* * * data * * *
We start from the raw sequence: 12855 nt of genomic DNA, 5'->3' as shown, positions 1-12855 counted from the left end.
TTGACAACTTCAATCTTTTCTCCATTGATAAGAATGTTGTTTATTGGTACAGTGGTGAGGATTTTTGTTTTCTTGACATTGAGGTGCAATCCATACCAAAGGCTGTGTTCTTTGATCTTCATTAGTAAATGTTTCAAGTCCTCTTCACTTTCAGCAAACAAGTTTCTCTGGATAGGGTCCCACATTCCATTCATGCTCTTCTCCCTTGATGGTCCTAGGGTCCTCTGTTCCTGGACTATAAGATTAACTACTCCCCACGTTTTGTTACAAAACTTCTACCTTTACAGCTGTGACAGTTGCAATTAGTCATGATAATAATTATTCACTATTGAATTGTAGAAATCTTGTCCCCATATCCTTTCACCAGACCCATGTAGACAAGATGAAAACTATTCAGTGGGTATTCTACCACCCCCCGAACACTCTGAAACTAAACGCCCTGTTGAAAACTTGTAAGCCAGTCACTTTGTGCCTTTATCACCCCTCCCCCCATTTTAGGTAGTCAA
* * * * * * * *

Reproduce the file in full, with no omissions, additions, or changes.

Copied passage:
We start from the raw sequence: 12855 nt of genomic DNA, 5'->3' as shown, positions 1-12855 counted from the left end.
TTGACAACTTCAATCTTTTCTCCATTGATAAGAATGTTGTTTATTGGTACAGTGGTGAGGATTTTTGTTTTCTTGACATTGAGGTGCAATCCATACCAAAGGCTGTGTTCTTTGATCTTCATTAGTAAATGTTTCAAGTCCTCTTCACTTTCAGCAAACAAGTTTCTCTGGATAGGGTCCCACATTCCATTCATGCTCTTCTCCCTTGATGGTCCTAGGGTCCTCTGTTCCTGGACTATAAGATTAACTACTCCCCACGTTTTGTTACAAAACTTCTACCTTTACAGCTGTGACAGTTGCAATTAGTCATGATAATAATTATTCACTATTGAATTGTAGAAATCTTGTCCCCATATCCTTTCACCAGACCCATGTAGACAAGATGAAAACTATTCAGTGGGTATTCTACCACCCCCCGAACACTCTGAAACTAAACGCCCTGTTGAAAACTTGTAAGCCAGTCACTTTGTGCCTTTATCACCCCTCCCCCCATTTTAGGTAGTCAA